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Saturday 11 April 2015

A few words before moving on: Jason Myers

Posted in: Community, Health & HIV
By Jacqui Stanford - 11th June 2014


Jason Myers is leaving the NZAF, where he has done everything from presenting its marriage equality submission to leading a gonorrhoea project. As he bids farewell, he muses on the concept of community, and issues a firm challenge.

Myers has innumerable highlights from his nearly four years with the Foundation, in a number of roles, most recently as its Manager of Social Marketing for Gay and Bisexual Men and as a Strategic Policy Advisor.

Among the moments which stand out are presenting the NZAF’s submission on marriage equality to the government select committee and being in the House for the first reading of the Bill.

“One of the most unique things about working at the NZAF is how our work is so much a part of who we are as people. Presenting a submission on the Bill was a deeply personal experience and I felt really privileged to stand up and take a stand on this issue,” he says.

He also got the chance to tell New Zealand’s story at a United Nations High Level Meeting on HIV and the Law in Bangkok, and says we have a world leading human rights legislation record and the story has so much to offer those in countries where people are not so lucky.

Myers lists managing the NZAF’s International Development Programme in the Pacific as another highlight. It’s aimed at improving the sexual health and human rights situation of men who have sex with men (MSM) and transgender people in the Pacific. “I have so many fond memories of working up in Tonga, Samoa and Fiji with some awesome local advocates and organisations. There is nothing more rewarding than giving people the tools to fight for their own cause and seeing them flourish.”

His proudest achievement is a gonorrhoea project he led in 2013, when a strain of gonorrhoea was showing up in MSM that was showing antibiotic resistance. Thee NZAF led a cross-sector response with a little bit of extra funding from the Ministry of Health. “Leading that project was an awesome chance to work with lab specialists, sexual health physicians, researchers, epidemiologists and the community. We designed a really cool self-swab testing system that is now used as routine in the NZAF health centres.”

Myers says while it sounds a bit cliché, it feels like the right time to move on from the NZAF and tackle the next challenge – something which isn’t set in stone yet. “There are a few possibilities but I am looking really forward to a little break and taking some space to think about where to from here. I have been really lucky to have work that is so heart connected and I will take my time to make sure the next adventure is a similar fit.”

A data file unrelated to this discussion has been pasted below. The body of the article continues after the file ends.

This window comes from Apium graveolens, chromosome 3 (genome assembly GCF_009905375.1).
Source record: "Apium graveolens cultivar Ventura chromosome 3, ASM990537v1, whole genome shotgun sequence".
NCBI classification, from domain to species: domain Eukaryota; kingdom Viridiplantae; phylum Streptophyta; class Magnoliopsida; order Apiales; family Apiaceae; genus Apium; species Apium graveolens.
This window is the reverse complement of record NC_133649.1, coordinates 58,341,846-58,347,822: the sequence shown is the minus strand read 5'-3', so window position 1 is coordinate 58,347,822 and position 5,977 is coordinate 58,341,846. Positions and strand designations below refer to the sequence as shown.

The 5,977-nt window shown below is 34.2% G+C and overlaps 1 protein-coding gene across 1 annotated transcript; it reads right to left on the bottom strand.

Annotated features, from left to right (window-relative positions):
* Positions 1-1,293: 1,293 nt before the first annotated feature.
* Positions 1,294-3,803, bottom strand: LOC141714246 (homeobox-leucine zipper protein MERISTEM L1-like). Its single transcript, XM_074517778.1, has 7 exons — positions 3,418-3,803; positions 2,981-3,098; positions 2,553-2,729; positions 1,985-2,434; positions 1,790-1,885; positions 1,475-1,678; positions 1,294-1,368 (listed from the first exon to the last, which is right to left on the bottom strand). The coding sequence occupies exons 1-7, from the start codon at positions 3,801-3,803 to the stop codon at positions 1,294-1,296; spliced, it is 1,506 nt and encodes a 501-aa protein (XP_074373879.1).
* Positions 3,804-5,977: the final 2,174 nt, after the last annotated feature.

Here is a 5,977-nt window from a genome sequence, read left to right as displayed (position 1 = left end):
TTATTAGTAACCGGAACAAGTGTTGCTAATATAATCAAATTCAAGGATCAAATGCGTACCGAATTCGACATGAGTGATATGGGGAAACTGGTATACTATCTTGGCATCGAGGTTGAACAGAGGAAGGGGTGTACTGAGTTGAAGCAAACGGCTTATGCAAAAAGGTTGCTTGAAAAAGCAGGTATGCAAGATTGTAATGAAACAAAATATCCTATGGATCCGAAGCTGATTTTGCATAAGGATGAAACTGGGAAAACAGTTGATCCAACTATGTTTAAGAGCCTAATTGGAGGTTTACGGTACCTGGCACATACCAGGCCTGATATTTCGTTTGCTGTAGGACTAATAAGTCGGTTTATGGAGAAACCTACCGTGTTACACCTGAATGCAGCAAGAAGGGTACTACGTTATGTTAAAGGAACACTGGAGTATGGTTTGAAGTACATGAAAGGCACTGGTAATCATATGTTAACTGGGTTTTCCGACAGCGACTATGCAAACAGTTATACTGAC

What is community?

When asked to reflect on what we could perhaps do better as a community, Myers explains that as a social scientist by training he’s “spent a lot of time problematizing this notion of community”.

“What is it? I actually think this is one of the biggest challenges facing the NZAF at the moment. In the early days there was a clear, cohesive and connected community. There had to be! These days, I almost think we are talking to an imagined community… they have in common a behaviour but arguably a shared identity beyond that is more fractured than ever.”

Myers says being in the business of public health and trying to achieve a prevention goal at a community/population level, this leaves the NZAF with all sorts of questions and challenges.

A crucial challenge:

All in all, he says we have come far but there remain many challenges for gay men. “I think we can’t be scared to shy away from the hard questions and work together to find answers and solutions. Why are we STILL massively over-represented in drug and alcohol abuse statistics, in mental health statistics, in suicide statistics?

“The bottom line is that gay men are still dying with no good reason and these experiences are often silenced. The questions that need to be asked here are difficult ones, both for individuals and for gay men as a collective. But we absolutely cannot shy away from them.

“Without wanting to sound patronising I would urge gay men to lean into the darker and more challenging parts of who they are. Reach out, talk, listen and connect. This takes bravery and courage but from personal experience it is when we ask these questions and try to find answers that we create space for some real magic to happen. Give it a go!”

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Jacqui Stanford - 11th June 2014